At the coffee shop debate this week, Lucius Flatley posed the question, “Is eating meat ethical?” Before Bill Rusty, a retired beef farmer, could spill his coffee, Lucius offered a definition of ethics: “Conforming to the standards of a given profession or group.”

This definition was not a source of joy to Joey Wagner, well-known bird watcher from Cape Elizabeth, who claimed it to be as broad as Newt Gingrich’s waistline. He objected, “How about a Nazi being ethical when he ‘conforms to the standard of his group’ by killing Jews?”

There were similar strong opinions, mostly along the lines that ethical standards vary sharply from group to group. Manhattan vegans have little in common with the barbecue disciples of West Texas. The 40,000 ultra-orthodox Jewish men, who filled a Brooklyn stadium recently to give thanks that they were not born women, would be dismayed if the long-awaited Messiah turned out to be female. A brace of Mormons wearing the required secret undergarments would hardly enjoy a NASCAR rally on a North Carolina hot August afternoon where the fans smoked Camels and drank Budweiser.

However, the debaters agreed that, in a general sense, meat eating could be ethical if it meets three standards: 1. The economical use of resources – food production should employ the most efficient methods of converting plant energy to human use; 2. The absence of cruelty to a sentient being – meat animals must be treated humanely; 3. Damage to the world – production of meat should not endanger or damage the environment.

With the aid of the micro-organisms in its several stomachs, a cow is able to turn the sunlight captured by plants into condensed calories and protein. But a cow does not capture the “economy of scale” so dear to the hearts of Bain Capital investors. Ten pounds of grain baked into bread will nourish more people than a pound of cow. Therefore, under standard No. 1, the group agreed that “factory-type meat production is an economically foolish endeavor.”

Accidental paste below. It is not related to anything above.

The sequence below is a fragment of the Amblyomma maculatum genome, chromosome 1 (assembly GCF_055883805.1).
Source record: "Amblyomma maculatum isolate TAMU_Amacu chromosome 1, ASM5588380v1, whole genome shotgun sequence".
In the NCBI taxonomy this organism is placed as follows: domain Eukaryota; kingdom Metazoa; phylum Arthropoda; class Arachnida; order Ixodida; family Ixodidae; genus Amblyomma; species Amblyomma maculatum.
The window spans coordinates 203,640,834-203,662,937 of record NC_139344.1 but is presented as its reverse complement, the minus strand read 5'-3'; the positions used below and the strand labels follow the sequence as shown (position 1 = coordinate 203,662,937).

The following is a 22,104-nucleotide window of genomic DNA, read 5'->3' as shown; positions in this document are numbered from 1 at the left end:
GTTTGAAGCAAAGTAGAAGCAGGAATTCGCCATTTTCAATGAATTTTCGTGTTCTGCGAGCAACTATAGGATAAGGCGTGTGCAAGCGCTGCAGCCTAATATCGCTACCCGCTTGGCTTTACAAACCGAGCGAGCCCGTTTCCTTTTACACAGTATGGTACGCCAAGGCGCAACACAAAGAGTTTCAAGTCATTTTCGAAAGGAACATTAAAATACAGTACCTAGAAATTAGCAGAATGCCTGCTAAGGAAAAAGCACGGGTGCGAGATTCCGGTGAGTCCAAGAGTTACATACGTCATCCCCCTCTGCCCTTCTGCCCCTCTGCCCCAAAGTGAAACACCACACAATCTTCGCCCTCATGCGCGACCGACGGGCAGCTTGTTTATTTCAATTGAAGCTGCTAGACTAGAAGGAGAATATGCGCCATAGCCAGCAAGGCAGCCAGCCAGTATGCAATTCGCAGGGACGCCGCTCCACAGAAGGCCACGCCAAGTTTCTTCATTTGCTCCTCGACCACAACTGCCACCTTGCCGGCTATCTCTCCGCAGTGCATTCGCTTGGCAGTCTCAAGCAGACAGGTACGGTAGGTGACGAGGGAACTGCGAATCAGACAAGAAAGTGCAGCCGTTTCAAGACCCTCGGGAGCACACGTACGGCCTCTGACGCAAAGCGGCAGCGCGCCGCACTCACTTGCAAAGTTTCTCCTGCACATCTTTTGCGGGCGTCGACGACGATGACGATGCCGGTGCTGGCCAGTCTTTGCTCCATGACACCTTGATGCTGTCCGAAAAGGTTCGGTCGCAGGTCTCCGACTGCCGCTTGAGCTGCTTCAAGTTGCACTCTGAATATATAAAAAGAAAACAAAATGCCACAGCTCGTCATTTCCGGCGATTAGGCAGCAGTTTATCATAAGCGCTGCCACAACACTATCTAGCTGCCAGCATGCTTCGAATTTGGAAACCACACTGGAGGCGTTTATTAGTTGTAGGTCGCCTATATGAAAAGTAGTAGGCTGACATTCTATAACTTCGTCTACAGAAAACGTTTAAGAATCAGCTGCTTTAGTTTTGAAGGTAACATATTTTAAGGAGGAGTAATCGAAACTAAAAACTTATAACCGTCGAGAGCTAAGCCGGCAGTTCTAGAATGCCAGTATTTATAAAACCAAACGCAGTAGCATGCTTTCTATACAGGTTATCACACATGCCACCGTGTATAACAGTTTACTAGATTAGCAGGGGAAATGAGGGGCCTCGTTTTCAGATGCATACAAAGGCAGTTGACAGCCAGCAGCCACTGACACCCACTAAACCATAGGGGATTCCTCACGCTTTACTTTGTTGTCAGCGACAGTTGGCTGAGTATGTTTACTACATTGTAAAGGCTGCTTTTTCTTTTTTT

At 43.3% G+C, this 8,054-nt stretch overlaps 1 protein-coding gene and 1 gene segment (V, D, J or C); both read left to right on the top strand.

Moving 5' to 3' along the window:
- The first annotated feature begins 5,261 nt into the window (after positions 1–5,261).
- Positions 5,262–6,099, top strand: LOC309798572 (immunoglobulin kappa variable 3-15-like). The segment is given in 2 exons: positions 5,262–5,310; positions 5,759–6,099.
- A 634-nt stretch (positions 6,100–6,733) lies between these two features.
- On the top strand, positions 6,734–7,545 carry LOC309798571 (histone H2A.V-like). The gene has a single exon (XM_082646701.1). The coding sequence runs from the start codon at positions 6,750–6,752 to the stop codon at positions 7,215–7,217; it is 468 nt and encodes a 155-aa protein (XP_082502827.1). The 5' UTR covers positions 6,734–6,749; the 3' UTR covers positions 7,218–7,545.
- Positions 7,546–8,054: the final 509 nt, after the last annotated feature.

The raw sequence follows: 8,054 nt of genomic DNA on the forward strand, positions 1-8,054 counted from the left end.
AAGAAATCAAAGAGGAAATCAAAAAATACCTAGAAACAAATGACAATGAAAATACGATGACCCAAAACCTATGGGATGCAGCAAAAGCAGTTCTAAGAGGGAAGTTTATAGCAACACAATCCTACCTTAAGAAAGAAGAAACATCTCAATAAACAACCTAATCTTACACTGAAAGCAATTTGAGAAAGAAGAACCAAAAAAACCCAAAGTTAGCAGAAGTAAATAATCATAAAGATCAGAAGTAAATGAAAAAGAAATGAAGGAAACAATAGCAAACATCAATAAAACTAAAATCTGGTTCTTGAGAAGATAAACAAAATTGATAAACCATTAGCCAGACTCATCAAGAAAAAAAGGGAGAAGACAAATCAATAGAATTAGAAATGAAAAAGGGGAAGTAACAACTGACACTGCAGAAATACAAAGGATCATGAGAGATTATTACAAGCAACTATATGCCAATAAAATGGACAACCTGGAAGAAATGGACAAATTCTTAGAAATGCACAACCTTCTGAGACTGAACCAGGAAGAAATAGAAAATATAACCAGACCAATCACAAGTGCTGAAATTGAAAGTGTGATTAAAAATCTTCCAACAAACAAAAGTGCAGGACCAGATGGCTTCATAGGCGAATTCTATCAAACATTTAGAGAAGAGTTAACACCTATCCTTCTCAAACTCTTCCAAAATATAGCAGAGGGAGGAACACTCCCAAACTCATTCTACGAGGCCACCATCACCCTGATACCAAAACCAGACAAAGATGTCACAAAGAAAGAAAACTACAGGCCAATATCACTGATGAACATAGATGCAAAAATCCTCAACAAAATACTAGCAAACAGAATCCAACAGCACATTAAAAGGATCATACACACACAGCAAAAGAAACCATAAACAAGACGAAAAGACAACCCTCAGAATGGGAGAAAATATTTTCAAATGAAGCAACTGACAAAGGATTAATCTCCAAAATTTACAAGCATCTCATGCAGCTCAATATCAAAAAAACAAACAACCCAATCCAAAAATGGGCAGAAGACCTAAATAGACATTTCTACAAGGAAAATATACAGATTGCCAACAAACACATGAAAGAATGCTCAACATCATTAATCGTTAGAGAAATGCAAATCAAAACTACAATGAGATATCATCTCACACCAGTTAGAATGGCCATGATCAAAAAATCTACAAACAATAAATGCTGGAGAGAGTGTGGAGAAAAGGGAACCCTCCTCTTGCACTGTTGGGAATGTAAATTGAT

However, if handled properly, most of the agro-ecologists present agreed that animals help land management, cycle nutrients and convert sun to food in ways that otherwise would require fossil fuel. (Try eating a parsnip au naturel.) In some circumstances, not eating meat may be arguably unethical.

Standard 2 found general agreement. Most animals raised and sold for food from “factory farms” are treated cruelly. It is unethical to eat pork from hogs that never leave an enclosure only an inch or two wider than their body. Goose liver produced from a forced feeding that verges on horror should not be eaten by those concerned with ethics. No more pate de foie gras.

A small debate occurred over whether ethics should be extended into law. Along with animals, politicians have no conscience and, for a few campaign contributions, government edict can be used to enforce anything from euthanasia to the Pledge of Allegiance. Just how far should one’s feelings about meat extend into the majesty and force of government? If law can forbid the consumption of a common vegetable such as cannabis, why not deny rump roast or rack of lamb?

No complete agreement was reached.

There was sympathy for the so-called pink slime. The group thought it was healthy, avoided waste and reduced hunger. Anyone who can eat oysters on the half shell is way past the unappetizing appearance of pink slime.

By the time the group got to discuss the third standard, about the environment, Burly Lovering and two others had overdosed on caffeine and were standing in line for the men’s room, so the group decided that they’d leave the question of global warming to any Al Gore fans who wished to work on it.

The group’s overall conclusions on meat-eating ethics were: 1. It would be difficult to convince a Red Sox fan that his hot dog was an unethical anything; 2. Vegans need to cool their jets.

Thought for the week

Last year, Lindsay Lohan’s underwear received more coverage on Fox News than any two congressional debates.

Rodney Quinn, a former Maine secretary of state, lives in Westbrook. He can be reached at [email protected]